1. The written word, particularly resumes. All industries have unique jargon, and the military is no different with its job titles, acronyms, and phrasing. Your task is to de-militarize your resume’s wording by using the corporate world’s equivalent terminology. For example, personnel could translate into associates or human resources. Mission could translate to project. Company/squadron/platoon could translate into department, division, or perhaps organization. The website is one of many resources that help translat military-speak into corporate-speak. Try having your resume reviewed by a career coach or civilian hiring official for their feedback.

2.  Networking. Most of us, veterans included, tend to spend time with our co-workers and family rather than establishing and maintaining a broad professional network. Try attending veterans  and professional events beyond hiring fairs.  Check LinkedIn or a Google search for veterans groups that focus on advancing careers.  You’ll find you have company wrestling with a career transition. You’ll pick up pointers on how to engage in the civilian labor market while establishing relationships with others who’ve already made the leap and are eager to help others do the same. Get out, and get involved.

3. The interview. Just as you’ve tried to replace military-speak with corporate language on your resume, you’ll need to do the same during your interview. Getting the words right is only part of the challenge

Boot camp works to remove a person’s individuality: “I” becomes “we.”  In interviews, you’ll need to cite accomplishments, ideally your accomplishments and not necessarily those of your team. Now is the time to toot your own horn.

Ask people to do practice interviews so you can practice using  civilian rather than military-speak. Your service is great; now it is time to convey how you did it in terminology your potential employer can understand.

Remember to smile and talk with your hands and arms open. You’re bringing lots of technical skills as well as training in a myriad of interpersonal scenarios. You have transferable hard and soft skills that include things like problem solving, negotiating, dependability, critical thinking and effective team work.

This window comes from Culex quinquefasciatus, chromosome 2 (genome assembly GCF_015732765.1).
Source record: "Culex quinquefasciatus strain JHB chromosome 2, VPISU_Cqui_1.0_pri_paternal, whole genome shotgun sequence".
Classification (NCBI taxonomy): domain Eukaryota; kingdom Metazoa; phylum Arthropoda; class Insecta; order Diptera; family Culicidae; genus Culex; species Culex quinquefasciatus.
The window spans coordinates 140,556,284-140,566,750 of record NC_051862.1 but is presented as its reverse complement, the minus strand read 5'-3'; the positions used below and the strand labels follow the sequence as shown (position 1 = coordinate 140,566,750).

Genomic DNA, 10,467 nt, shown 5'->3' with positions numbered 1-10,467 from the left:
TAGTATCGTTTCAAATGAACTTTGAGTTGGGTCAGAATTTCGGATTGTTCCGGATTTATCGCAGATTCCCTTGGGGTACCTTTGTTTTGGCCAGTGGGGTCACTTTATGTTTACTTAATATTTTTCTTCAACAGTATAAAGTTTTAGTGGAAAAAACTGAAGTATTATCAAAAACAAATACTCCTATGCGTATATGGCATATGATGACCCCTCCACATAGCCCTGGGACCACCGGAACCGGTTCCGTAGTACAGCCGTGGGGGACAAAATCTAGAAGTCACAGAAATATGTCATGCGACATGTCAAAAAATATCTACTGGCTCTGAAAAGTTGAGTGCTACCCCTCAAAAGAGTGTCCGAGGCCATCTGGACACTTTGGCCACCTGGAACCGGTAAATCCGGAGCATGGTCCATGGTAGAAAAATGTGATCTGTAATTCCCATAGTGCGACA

Many employers are wisely eager to hire vets. Do your part: show them how your past experiences mesh well in their corporate world.

My Boss Just Asked Me If I’m Looking for Another Job. What Should I Say?

Your boss calls you into their office.  “Are you looking for another job?”  Gulp!  Now, what?

Why are they asking?  How should you respond?

In all likelihood, your manager suspects you’re looking and is seeking to confirm that hunch.  Asking that question for no reason seems unlikely; assume they’ve heard or sensed something that prompted their question.

Let’s assume you are looking or interviewing.  Admitting you’re looking for another position could make you appear disloyal or uncommitted to your current job.  Instead of lying or being forthcoming, you could dodge the question. Ask why they’re asking.  “Why do you ask?”  Or, “Should I be looking?” With either dodge, you could gain insight as to what prompted their question.

Your boss may say, “Well, I’d heard you weren’t happy and were out looking.”  Do you use this opportunity to voice your concerns that have you looking for a job?  It depends on your boss.  If they say something such as, “Let’s talk.  I value your work,” then perhaps you discuss why you are looking for other opportunities.

If you choose to discuss it, don’t dwell on negatives.  Talk about seeking continued challenge and professional growth.  It’s not uncommon for workers to change jobs and/or companies many times in their careers.  Don’t be surprised if you’re asked whether you’re looking; be ready with a response.  Good luck!